Standing face to face, Jessie Vargas cracked a smile as Timothy Bradley looked up at him in mock derision.
These are two of prizefighting’s nicest guys. It was a theme repeated numerous times at the press conference held by Top Rank at the Conga Room on Monday.
“They’re two of the absolute best guys to be in boxing,” said Roy Jones Jr., who trains Vargas and admires Bradley. “Two wonderful personalities.”
Bradley (31-1-1, 12 Kos), the former WBO welterweight titlist and Vargas (26-0, 9 Kos), the current WBA junior welterweight titlist, will meet on Saturday, June 27, at the StubHub Center in nearby Carson, Calif. Both will be fighting for the WBO welterweight title vacated by Floyd Mayweather. HBO will be televising the Top Rank event.
It’s amazing to me personally when you see prizefighters that evolve to the top of their class in the fight game. I remember watching Bradley’s very first fight in the boxing ring 11 years ago in Corona, Ca. I also remember watching Vargas' second pro bout at Pechanga Resort Casino in Temecula, Ca.
Both Bradley and Vargas stood out. One could easily see they were a cut above the others as soon as the bell rang early in their careers. Bradley’s speed was blinding for his first pro opponent Francisco Martinez, who was also making his pro debut back in 2004. After two one-sided rounds, the fight ended in a knockout win for the “Desert Storm.” Five fights later Bradley was still too good for those placed in front of him, until he fought veteran Justo Almazan in a fight that went the full six rounds.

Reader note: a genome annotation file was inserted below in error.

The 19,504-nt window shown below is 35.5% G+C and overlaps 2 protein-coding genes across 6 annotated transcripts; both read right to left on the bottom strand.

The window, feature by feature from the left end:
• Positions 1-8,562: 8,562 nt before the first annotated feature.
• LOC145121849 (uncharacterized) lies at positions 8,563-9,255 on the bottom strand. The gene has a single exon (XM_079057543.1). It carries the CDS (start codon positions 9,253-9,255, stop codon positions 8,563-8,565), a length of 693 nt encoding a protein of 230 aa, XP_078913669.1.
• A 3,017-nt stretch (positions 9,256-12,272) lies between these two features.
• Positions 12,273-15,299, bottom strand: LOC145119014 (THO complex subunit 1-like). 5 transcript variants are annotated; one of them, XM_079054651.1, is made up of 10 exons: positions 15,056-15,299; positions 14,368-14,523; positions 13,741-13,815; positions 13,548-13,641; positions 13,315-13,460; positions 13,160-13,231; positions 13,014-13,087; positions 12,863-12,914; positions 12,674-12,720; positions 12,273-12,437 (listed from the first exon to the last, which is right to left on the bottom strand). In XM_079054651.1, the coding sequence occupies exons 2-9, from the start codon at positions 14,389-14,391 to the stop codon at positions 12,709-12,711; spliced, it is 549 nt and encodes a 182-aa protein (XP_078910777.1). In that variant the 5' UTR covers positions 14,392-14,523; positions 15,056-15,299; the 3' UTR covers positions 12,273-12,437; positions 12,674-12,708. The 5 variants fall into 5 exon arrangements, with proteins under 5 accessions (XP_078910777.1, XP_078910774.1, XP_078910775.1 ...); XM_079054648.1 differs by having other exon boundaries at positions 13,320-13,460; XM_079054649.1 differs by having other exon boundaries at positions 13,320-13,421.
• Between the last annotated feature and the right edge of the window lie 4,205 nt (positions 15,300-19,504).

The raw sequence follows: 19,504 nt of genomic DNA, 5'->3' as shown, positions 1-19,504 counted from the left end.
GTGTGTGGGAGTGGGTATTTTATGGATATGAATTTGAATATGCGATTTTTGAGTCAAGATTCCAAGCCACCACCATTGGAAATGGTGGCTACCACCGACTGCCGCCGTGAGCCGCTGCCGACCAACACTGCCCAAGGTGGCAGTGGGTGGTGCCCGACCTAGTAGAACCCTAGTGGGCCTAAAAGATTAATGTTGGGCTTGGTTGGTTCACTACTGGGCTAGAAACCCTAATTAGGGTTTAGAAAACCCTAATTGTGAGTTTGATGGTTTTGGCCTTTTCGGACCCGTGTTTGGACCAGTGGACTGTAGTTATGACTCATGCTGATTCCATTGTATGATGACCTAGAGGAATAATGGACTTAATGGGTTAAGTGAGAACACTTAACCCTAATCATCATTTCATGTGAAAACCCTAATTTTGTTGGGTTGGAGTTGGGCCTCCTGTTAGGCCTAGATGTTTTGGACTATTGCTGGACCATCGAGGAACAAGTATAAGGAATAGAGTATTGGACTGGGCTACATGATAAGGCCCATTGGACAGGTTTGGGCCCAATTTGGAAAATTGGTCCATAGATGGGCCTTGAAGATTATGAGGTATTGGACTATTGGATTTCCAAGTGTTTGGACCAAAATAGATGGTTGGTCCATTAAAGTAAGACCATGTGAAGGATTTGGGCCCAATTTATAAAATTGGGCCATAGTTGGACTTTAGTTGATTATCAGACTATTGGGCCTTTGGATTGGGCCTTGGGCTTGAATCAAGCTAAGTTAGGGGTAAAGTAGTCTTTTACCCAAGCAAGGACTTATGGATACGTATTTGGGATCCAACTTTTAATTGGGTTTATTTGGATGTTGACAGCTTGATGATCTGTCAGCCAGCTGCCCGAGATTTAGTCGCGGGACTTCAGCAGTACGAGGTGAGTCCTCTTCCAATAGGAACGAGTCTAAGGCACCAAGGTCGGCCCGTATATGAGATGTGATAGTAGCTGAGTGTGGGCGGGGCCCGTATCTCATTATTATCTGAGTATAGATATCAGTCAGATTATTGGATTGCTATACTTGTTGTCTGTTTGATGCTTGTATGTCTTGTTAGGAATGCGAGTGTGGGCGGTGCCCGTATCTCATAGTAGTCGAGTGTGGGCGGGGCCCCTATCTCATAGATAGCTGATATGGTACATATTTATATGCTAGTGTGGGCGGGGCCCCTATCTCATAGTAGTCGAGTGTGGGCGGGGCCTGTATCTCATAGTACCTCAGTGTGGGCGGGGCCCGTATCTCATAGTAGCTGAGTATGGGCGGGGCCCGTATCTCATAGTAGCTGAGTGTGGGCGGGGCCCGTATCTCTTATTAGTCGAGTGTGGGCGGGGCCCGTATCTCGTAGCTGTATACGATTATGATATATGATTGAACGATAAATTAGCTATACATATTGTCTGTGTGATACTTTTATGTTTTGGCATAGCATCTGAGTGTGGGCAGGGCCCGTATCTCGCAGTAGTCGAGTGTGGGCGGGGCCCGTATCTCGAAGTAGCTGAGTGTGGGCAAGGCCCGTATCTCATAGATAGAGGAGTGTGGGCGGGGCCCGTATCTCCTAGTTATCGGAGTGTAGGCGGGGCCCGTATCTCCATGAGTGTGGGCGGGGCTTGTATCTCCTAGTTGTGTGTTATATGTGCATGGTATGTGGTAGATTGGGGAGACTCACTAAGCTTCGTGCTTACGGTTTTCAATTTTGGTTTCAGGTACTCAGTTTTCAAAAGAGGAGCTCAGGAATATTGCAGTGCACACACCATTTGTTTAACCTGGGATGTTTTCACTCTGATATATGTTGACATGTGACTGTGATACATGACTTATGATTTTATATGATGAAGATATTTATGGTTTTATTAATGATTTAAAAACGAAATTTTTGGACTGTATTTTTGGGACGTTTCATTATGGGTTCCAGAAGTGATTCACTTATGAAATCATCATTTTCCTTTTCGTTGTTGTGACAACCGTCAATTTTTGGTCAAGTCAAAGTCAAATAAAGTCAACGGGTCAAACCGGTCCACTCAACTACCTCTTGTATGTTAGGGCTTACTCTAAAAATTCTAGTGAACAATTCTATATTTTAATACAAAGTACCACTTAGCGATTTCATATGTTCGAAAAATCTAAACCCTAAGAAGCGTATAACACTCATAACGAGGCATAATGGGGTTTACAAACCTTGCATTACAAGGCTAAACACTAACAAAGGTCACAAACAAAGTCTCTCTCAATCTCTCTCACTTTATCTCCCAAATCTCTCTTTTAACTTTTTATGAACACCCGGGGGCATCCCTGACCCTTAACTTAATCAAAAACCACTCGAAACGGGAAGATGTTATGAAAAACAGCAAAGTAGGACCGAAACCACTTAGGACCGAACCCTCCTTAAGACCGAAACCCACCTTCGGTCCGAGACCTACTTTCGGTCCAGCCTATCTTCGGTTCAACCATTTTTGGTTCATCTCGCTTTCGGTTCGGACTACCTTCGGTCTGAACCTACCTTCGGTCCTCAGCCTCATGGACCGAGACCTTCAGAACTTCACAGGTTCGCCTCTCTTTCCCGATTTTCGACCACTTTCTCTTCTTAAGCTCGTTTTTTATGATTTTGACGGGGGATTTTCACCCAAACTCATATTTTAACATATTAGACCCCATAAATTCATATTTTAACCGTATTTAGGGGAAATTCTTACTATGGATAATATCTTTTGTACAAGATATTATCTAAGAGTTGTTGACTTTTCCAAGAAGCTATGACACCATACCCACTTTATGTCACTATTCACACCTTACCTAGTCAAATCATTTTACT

Vargas' second pro fight took place in late 2008 against Trenton Titsworth, who was so frustrated that he could not defend against the Las Vegas youngster that he kissed Vargas a couple of times on the face. It angered Vargas, who did not know how to react so he attacked even more viciously that night. Titsworth was deducted a point for lack of professionalism. I guess his kiss was not done properly. After the fight, Vargas was still perplexed by the actions of his opponent that day. But he emerged the winner and it was obvious he had outstanding talent.
Now, here they are ready to do battle against each other. Two pretty good guys and when it comes to prizefighting, they’re the cream of the crop. Out of thousands and thousands of registered prizefighters, these two are among the very top.
It’s pretty amazing when you think about it. Thousands of boxers enter the pro ranks with hopes of becoming a world champion. They envision winning title belts and signing million dollar contracts. Some even think of merely being able to box as a job. At least for a while.
Bradley and Vargas have both won world titles and will earn enough to tuck some money away for a rainy day. But money aside, pride can be just as big a motivator as money. Vargas and Bradley may like each other but years from now one will say they beat the other.
Several years back, former fighter and referee Lou Filippo – who passed away in 2009 – was at a Hall of Fame dinner when another former fighter from the 1940s spoke about beating him in a Mexico City fight. Now both of these guys were clearly in their late 70s or early 80s but Filippo was so infuriated he had to confront the other gray-haired gentleman to get the story straight. Fifty years had passed but Filippo was not going to hear that the other guy claimed he was robbed of a win. “I kicked the guy’s ass,” said an angry Filippo, who clearly remembered their encounter in the ring as if it were yesterday.
Bradley and Vargas will remember it just as clearly 50 years from now too.
“Tim and I give our all in the ring. It’s why we respect each other,” said Vargas.
Bradley remembers when he was a young undefeated fighter with a world title belt wrapped around his waist.
“This fight is not easy,” Bradley said. “I’m nervous. “This is a kid undefeated and a world champion.”
Bradley said he remembers being that hungry.
“This kid’s dangerous,” Bradley said. “I got to be ready for that.”
— Photo Credit : Al Applerose